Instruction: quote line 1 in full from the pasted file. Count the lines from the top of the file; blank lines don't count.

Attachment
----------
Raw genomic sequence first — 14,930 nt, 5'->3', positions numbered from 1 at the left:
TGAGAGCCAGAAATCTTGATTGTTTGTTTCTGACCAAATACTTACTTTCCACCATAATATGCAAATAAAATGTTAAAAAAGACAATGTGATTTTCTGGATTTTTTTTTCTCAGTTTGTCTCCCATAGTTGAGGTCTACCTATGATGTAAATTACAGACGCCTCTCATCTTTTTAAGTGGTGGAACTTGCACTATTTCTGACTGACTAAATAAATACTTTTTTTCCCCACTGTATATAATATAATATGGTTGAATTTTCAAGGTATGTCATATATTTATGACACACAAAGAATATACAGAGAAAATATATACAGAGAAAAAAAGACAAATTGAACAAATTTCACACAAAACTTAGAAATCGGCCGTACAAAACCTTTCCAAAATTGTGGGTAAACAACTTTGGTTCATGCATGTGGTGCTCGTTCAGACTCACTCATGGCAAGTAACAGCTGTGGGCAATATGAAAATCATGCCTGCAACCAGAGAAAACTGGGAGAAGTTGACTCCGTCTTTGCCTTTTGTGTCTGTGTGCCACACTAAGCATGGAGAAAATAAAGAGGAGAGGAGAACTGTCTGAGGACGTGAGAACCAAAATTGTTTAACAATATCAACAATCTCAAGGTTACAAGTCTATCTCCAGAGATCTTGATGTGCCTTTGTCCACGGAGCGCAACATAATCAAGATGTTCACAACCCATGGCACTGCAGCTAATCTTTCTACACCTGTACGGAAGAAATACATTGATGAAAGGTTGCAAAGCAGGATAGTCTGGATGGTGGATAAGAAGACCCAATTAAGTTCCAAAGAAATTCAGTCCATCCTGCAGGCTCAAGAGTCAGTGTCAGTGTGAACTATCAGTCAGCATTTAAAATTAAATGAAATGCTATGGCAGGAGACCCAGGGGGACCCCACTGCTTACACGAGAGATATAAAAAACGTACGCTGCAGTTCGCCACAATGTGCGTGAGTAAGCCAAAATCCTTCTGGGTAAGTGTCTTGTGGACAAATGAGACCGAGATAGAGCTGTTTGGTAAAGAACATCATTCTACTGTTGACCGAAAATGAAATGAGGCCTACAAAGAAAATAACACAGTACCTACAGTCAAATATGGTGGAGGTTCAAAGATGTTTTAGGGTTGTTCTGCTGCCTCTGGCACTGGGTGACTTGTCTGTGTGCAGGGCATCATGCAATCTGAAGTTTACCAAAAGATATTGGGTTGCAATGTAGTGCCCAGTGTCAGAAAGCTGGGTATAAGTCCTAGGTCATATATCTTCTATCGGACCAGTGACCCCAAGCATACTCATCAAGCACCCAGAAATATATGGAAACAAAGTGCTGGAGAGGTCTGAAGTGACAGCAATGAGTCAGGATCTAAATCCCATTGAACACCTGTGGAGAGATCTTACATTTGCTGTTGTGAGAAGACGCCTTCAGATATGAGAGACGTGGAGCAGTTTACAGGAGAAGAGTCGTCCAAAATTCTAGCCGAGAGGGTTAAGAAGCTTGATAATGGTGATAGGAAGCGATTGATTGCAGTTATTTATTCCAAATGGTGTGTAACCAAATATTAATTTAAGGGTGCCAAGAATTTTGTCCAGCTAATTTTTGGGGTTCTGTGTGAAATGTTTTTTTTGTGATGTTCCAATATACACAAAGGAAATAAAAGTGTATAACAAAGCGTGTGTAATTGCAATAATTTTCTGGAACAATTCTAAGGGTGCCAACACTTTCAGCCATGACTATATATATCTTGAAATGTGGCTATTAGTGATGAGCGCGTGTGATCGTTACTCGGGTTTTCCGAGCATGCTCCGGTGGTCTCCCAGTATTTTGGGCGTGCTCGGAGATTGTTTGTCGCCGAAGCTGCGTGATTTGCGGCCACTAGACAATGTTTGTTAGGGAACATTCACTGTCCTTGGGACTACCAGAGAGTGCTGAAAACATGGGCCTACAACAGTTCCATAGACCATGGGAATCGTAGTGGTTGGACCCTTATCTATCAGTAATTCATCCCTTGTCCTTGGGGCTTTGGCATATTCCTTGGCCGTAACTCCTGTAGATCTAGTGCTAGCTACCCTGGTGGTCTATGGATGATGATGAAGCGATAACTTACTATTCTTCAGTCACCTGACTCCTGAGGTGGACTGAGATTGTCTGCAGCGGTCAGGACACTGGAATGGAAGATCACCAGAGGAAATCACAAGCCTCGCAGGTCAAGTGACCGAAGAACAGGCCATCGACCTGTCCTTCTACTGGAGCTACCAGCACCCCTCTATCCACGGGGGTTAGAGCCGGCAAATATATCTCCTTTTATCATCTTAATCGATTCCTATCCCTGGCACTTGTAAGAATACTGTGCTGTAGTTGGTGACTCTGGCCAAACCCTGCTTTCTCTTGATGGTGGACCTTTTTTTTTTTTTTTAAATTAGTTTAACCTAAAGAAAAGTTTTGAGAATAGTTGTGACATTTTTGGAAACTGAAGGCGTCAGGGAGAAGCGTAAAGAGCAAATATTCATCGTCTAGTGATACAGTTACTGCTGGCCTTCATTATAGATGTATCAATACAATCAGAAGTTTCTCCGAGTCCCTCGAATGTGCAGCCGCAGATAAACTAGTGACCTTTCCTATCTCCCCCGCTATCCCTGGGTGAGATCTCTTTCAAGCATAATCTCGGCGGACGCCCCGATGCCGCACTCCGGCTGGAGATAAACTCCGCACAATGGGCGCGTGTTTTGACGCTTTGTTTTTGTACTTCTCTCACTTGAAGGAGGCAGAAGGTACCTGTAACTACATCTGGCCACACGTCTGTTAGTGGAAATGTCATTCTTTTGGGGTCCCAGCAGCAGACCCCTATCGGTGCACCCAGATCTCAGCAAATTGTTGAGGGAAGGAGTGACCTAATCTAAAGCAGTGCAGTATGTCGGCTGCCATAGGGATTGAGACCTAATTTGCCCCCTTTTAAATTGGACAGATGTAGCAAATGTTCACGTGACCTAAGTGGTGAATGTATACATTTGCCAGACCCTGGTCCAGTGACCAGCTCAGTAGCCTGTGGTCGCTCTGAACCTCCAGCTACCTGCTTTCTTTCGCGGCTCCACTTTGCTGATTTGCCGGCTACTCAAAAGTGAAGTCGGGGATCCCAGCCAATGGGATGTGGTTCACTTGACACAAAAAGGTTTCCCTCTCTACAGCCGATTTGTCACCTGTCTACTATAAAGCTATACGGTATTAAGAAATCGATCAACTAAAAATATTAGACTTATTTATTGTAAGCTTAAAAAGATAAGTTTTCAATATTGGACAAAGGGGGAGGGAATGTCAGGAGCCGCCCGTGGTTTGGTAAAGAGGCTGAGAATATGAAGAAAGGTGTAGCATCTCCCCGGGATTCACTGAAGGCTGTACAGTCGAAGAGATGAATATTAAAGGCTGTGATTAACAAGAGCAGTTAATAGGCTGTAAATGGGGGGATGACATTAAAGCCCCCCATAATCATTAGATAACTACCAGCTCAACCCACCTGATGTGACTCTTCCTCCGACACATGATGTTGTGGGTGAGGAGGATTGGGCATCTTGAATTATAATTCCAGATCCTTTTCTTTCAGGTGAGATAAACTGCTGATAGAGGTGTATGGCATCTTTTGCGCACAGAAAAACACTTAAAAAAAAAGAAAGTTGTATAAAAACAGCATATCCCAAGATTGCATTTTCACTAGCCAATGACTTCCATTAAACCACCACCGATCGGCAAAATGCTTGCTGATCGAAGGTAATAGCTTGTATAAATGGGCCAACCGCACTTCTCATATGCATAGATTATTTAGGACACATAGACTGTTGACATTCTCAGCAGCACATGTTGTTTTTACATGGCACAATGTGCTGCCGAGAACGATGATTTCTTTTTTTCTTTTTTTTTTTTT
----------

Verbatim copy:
Raw genomic sequence first — 14,930 nt, 5'->3', positions numbered from 1 at the left: